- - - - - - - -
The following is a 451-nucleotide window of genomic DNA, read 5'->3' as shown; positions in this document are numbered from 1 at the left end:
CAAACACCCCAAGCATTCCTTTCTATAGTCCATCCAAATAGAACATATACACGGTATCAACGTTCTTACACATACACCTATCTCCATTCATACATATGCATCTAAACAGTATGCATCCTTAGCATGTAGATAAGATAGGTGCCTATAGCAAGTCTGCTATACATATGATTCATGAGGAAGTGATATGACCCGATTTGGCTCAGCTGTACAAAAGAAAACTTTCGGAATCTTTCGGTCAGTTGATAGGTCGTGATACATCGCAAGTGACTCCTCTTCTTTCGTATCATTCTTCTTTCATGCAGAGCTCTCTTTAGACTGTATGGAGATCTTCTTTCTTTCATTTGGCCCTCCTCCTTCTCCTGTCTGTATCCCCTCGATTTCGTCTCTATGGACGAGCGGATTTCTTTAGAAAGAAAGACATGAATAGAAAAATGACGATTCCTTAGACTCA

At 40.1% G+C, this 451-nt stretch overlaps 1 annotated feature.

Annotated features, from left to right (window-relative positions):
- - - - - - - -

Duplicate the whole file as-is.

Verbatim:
The following is a 451-nucleotide window of genomic DNA, read 5'->3' as shown; positions in this document are numbered from 1 at the left end:
CAAACACCCCAAGCATTCCTTTCTATAGTCCATCCAAATAGAACATATACACGGTATCAACGTTCTTACACATACACCTATCTCCATTCATACATATGCATCTAAACAGTATGCATCCTTAGCATGTAGATAAGATAGGTGCCTATAGCAAGTCTGCTATACATATGATTCATGAGGAAGTGATATGACCCGATTTGGCTCAGCTGTACAAAAGAAAACTTTCGGAATCTTTCGGTCAGTTGATAGGTCGTGATACATCGCAAGTGACTCCTCTTCTTTCGTATCATTCTTCTTTCATGCAGAGCTCTCTTTAGACTGTATGGAGATCTTCTTTCTTTCATTTGGCCCTCCTCCTTCTCCTGTCTGTATCCCCTCGATTTCGTCTCTATGGACGAGCGGATTTCTTTAGAAAGAAAGACATGAATAGAAAAATGACGATTCCTTAGACTCA

At 40.1% G+C, this 451-nt stretch overlaps 1 annotated feature.

Annotated features, from left to right (window-relative positions):